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Re: Microraptor also ate fish



It was my hypothesis, so I'll answer.

Observing the behavior of basal birds, and citing Glenn and Bennet (2007)
and Birn-Jeffery et al. 2012, I proposed that Microraptor may have foraged
and nested on the ground and roosted and/or brooded chicks in trees, as do
tinamous, galliforms, and some anatids today. Of course a detailed study
of the pes of Microraptor could turn up evidence, say reduced flexor
tubercles or reduced ranges of motion in the joints, that were significant
even controlling for body mass, that could falsify the hypothesis. The
hypothesis could be supported by finding morphological correlates for
gripping, perching, or roosting.


Thus I would not say I am 'trying to put Microraptor in an arboreal
environment'. If the hypothesis were supported it could strengthen a
scenario where adaptations for roosting in basal paravians exapted the
lineage for later arboreality and gliding. Surely we all do wonder what
factors drove the first evolutionary steps toward flight, and this was a
possibility that occurred to me when I was researching the brooding
behavior of Troodon, oviraptorids, and basal birds. I was surprised to
learn that tinamous brood eggs on the ground, but climb up into low
branches with their chicks just two days or so after hatching. My
hypothesis is really just that this could be a plesiomorphy that extends
all the way back to basal paravians. That would be an AWFUL highly
conserved trait, but that is also not my idea. Varricchio and the other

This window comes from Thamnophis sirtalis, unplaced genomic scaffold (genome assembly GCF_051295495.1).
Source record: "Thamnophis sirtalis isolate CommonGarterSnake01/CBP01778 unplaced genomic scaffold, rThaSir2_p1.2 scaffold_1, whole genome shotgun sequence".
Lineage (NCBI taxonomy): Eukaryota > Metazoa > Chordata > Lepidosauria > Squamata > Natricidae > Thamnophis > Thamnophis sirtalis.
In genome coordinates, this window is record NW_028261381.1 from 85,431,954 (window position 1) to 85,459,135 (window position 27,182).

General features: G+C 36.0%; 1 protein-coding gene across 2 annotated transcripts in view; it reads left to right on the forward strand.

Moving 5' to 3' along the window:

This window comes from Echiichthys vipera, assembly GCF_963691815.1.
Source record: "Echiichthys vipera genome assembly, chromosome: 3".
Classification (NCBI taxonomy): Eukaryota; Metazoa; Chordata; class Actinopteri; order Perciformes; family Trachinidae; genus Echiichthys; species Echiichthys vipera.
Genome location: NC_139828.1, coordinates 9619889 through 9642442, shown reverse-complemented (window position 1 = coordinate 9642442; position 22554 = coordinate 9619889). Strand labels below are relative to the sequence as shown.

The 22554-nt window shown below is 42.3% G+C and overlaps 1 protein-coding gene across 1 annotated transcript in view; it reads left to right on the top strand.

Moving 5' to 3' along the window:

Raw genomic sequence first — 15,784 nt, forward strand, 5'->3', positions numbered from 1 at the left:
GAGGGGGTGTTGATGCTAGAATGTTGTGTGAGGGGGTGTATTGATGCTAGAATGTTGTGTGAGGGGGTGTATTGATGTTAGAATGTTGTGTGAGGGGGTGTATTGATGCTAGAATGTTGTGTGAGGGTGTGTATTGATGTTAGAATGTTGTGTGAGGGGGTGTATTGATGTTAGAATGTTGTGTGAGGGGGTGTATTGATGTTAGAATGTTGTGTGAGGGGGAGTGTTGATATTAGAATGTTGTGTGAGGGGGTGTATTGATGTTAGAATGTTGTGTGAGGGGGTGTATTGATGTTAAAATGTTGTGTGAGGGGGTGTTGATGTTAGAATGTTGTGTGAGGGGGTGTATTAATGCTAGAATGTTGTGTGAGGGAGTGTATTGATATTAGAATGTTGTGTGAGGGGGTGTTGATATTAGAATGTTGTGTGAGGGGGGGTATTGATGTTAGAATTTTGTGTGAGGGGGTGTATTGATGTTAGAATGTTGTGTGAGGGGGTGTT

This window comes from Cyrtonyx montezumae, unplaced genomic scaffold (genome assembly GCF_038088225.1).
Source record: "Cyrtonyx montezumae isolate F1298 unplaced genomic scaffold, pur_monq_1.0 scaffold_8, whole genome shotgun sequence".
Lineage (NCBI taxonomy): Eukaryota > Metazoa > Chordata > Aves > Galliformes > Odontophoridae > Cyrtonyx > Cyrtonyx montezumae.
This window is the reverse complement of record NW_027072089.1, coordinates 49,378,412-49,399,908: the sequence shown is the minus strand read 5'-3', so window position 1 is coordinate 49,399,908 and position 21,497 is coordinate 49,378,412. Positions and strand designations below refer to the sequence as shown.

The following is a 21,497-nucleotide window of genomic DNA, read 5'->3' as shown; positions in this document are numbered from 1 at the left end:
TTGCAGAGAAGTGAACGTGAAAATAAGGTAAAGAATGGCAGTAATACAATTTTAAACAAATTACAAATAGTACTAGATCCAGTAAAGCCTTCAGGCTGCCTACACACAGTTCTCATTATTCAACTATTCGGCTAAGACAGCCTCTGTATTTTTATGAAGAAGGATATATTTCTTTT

authors that studied dinosaur nests noted that what is known of Troodon
and oviraptorid nesting is remarkably consistent with living palaeoganths.

>
>
>At which point Don's earlier point comes into play: we may not have any
>good way of telling if microraptorans sometimes spent time in trees
>(roosting, etc) unless it could somehow be ruled out entirely (which it
>can't, in this case).  I pose the same question I have previously,
>however: what is the justification for trying to put Microraptor in an
>arboreal environment to begin with?
>
>(Note: I'm not suggesting that Microraptor must have been terrestrial; my
>point is merely that before we start debating arboreal potential, we
>should be clear about why the debate exists in the first place).
>
>--Mike H
>
>
>Michael Habib
>Assistant Professor of Cell and Neurobiology
>Keck School of Medicine of USC
>University of Southern California
>Bishop Research Building; Room 403
>1333 San Pablo Street, Los Angeles 90089-9112
>biologyinmotion@gmail.com
>(443) 280-0181
>
>
>
>